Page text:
Once the approval had been given Tony and the guys got on straight away with filling in all the trenches and starting to put the garden back together. The excess plastic around the filterbed was trimmed off and then over the top of the filterbed gravel went a layer of white weed-proof membrane (to stop anything growing down into the filterbed) and then Tony started the digger up. Firstly he levelled out the remaining sub-soil and then he started on the 2m high pile of topsoil that he'd removed before digging out the filter bed.

I think our kids thought that the topsoil pile had been specially made for them as they'd spent a fair bit of the week playing "king of the castle" and throwing each other down the hill, getting very muddy, then washing it off in the swimming pool - oh to be a child again!

Tony meanwhile was using the digger to level and sculpt all the soil around and over the filterbed in order to blend the soil level into the rest of the garden. As some 35 cubic metres of soil had been dug out of the garden for the filterbed, this all had to go somewhere and we were expecting there to be a somewhat obvious gradient to the garden, especially towards the laurel hedge that runs alongside our neighbours where it looked like the new ground level was about ½m above the original level. The end result though was a very pleasant surprise for both of us, there was no noticeable 'hump' in the garden, and there was only a gentle gradient down to hedge.

Finally the guys then connected the last of the new pipework to the soil pipe coming out of the house so it meant that we could use the toilet at last and flush into the new fosse (I'll draw a veil over the lack of toilet facilities for the proceeding 4 days), and then Tony and the guys started filling and levelling off the ground in the driveway.

Bennodet meanwhile was down the back of the house shovelling all the soil into the trench over the pipes to and from the filterbed, then the guys were out with rakes to smooth off the ground over the filterbed, sprinkle grass seed over the new garden, sweep the road, and then put back up the fence that they'd taken down so that they could get all the equipment on-site.

In the quote for the fosse works we'd asked Tony to also put down a weedproof membrane and new gravel in the driveway (to match the driveway on the opposite side we had laid in 2006). As the driveway was levelled out the guys started rolling out the membrane and pouring the gravel out. Unfortunately the builders merchant Tony had bought the gravel from had dropped the gravel that was destined for my drive over at Tony's house (40 miles away) rather than mine so Tony had to make several journeys with his truck to ferry the gravel over to my house before it could be tipped out and levelled off.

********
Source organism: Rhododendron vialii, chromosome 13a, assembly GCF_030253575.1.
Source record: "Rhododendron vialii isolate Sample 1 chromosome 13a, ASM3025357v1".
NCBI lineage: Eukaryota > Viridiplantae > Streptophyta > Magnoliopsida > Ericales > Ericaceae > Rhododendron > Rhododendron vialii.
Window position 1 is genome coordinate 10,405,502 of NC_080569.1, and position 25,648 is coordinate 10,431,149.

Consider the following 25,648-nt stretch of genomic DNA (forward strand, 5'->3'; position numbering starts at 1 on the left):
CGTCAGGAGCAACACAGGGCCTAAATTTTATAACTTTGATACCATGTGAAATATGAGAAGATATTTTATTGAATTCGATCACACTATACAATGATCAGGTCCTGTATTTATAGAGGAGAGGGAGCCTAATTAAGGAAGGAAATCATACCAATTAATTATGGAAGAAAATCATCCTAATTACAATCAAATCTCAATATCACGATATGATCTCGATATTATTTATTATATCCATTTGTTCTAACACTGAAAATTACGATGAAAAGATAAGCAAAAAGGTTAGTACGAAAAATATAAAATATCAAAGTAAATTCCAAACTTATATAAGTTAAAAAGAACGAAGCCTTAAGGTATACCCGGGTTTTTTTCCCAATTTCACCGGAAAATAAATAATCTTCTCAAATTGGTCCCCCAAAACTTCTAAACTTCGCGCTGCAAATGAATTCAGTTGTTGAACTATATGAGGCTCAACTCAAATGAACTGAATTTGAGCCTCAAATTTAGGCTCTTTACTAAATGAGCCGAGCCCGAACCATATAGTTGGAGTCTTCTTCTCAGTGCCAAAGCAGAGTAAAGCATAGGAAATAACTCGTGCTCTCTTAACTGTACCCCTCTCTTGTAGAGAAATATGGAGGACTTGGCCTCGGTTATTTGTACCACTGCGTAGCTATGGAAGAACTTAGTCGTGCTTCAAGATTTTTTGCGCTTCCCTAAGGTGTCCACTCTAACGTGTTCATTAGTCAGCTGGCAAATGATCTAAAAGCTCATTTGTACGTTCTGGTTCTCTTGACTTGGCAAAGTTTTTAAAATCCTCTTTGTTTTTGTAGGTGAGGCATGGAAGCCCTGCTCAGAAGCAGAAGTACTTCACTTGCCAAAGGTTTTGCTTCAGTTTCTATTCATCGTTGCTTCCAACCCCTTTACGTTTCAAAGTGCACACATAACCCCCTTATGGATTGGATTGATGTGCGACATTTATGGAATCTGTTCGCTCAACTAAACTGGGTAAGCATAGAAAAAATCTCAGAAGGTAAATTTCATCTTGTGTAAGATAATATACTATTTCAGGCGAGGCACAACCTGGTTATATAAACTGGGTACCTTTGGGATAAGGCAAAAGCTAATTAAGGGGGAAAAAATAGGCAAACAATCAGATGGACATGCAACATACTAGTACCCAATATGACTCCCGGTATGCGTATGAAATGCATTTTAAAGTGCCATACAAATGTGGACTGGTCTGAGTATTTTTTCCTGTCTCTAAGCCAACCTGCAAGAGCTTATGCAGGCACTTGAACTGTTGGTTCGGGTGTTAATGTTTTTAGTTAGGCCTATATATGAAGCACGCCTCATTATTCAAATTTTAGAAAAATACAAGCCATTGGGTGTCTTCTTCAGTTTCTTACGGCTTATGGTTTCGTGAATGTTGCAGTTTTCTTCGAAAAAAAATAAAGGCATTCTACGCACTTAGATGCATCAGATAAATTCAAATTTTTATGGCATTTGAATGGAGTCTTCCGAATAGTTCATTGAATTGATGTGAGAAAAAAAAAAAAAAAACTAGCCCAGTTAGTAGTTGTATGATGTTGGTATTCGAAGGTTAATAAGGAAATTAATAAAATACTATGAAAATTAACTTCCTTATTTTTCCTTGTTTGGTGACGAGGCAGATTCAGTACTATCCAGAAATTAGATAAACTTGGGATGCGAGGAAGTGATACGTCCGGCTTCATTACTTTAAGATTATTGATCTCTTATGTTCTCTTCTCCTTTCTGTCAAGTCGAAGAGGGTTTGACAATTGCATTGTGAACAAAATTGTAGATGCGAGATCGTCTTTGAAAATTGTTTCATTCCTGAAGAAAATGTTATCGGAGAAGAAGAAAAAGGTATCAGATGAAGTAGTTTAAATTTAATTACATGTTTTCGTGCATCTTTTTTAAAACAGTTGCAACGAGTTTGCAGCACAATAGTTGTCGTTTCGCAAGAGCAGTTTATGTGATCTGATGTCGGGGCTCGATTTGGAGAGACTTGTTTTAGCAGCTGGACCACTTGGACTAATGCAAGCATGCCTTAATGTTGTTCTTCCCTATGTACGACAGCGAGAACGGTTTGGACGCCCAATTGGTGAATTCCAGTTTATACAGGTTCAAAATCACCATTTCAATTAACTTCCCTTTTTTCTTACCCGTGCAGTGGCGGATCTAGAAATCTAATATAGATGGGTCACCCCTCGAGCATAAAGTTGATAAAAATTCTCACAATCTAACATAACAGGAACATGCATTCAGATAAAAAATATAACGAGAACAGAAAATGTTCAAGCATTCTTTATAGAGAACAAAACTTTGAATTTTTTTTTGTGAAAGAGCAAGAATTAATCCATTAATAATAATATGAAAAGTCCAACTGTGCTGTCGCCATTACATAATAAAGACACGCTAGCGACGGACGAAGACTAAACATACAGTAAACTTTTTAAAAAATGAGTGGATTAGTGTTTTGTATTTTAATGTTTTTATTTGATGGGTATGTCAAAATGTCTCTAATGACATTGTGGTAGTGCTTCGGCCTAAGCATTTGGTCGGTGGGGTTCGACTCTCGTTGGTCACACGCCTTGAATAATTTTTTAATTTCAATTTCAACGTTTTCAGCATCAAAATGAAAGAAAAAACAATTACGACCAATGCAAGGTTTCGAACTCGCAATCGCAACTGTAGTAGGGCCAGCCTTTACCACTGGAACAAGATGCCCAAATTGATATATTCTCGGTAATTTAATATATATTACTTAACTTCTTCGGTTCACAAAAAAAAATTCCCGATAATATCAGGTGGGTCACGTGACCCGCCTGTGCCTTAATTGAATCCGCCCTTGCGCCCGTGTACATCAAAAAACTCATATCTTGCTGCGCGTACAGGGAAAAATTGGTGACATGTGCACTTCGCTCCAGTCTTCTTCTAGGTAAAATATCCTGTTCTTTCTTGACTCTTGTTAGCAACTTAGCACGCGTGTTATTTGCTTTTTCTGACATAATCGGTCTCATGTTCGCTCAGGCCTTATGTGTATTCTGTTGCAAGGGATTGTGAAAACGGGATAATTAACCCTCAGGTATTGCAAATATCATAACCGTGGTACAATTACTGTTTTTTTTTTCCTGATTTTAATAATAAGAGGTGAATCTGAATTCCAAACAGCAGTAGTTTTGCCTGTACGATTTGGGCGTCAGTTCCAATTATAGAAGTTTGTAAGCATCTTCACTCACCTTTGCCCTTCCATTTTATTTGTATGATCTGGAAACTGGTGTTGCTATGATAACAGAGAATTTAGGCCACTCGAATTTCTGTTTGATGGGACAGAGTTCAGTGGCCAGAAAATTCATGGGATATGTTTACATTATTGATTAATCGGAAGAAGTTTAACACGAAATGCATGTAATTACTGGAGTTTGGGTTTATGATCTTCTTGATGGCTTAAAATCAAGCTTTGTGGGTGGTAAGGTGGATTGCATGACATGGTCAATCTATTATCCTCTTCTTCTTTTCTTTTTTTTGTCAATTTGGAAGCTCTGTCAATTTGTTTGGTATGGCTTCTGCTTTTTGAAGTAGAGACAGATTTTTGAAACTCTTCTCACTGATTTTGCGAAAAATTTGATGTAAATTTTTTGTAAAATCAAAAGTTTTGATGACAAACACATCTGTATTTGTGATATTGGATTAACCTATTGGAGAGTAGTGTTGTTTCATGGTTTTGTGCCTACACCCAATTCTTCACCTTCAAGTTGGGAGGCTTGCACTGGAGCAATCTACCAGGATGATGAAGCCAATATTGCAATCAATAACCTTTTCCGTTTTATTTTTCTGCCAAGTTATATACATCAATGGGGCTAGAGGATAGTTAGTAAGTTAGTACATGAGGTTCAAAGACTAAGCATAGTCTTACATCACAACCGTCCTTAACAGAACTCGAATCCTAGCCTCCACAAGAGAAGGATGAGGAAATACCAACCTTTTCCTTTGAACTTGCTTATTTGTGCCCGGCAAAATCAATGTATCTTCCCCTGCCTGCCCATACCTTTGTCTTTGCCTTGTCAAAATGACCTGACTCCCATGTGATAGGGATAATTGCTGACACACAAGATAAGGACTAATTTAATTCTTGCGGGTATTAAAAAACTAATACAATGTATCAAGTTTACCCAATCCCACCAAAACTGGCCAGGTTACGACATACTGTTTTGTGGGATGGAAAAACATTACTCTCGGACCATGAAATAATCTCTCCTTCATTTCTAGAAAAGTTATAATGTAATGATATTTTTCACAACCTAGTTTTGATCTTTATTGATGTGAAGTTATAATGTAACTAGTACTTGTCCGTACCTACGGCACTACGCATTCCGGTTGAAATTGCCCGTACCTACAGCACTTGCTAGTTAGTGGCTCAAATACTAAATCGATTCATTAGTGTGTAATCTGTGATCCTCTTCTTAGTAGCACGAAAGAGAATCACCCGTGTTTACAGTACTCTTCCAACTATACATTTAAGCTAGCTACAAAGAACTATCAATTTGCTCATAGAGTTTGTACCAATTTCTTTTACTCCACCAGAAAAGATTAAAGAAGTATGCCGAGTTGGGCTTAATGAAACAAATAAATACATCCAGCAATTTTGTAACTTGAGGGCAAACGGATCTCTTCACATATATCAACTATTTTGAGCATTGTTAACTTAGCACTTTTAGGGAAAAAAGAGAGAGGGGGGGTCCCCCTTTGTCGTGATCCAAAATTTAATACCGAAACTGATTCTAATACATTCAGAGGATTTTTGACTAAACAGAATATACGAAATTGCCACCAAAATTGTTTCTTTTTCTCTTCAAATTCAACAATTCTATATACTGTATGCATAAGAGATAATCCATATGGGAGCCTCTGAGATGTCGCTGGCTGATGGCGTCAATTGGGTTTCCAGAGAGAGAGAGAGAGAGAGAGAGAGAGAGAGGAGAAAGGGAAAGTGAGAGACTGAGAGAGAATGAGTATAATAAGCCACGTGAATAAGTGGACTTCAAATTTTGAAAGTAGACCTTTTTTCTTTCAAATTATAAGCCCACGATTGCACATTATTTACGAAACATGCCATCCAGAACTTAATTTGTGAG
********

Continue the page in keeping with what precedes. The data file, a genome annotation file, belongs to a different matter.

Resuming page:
As the driveway started to take shape the last job of the day for Tony was to use the digger to level and sculpt the soil and topsoil in and around the fosse itself and the concrete pump chamber. It was getting fairly late by then but as they finished it was pretty clear that he'd not had the same success in blending in the soil levels. The problem was that the pump and fosse were about ½m below the surface level but as we needed to retain access to the lids over both the pump and the fosse, Tony had had to slope the soil down ½m from the ground level to the lids.
Promising to return on Monday to finish the last bits off the guys went off for a well deserved beer (or two).

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Monday, November 05, 2007

Coolwebsite - Jigzone, it's a puzzle to me

In a change from the usual programming schedule I thought I'd blog with details of a pretty cool website I've come across recently, Zigzone which features literally hundreds of Jigsaws that you can puzzle over online as well as share with your friends

The Jigsaw puzzles are divided into galleries and categories of similar types of puzzle (e.g. Animals, Flowers & Gardens, Nature Scenes, Travel, etc) and for each puzzle you can choose between 35 different 'cuts' with varying levels of difficulty such as the 20 piece classic jigsaw shape, 240 piece classic jigsaw shape, triangle shaped pieces, square pieces, and some really wacky different shaped pieces that will guarantee hair-pulling frustration!

All the jigsaw puzzles themselves are manipulated with a neat Java application that lets you drag and drop the pieces into place and once you've finished you can measure your best completion time and compare it to other puzzle solvers.

To give some flavour of what's available, here's a small selection of puzzles to try out:

Firstly a simple 20 piece classic of a Peacock:

Click to Mix and Solve

Next up a somewhat harder 50 piece circular jigsaw cut of a Rocky Shore:

Click to Mix and Solve

Keeping with my predilection for all things French, a 48 piece classic cut of the French Riviera:

Click to Mix and Solve

And if you thought that was easy, how about trying to solve the same puzzle with 48 Euro symbols instead?

Click to Mix and Solve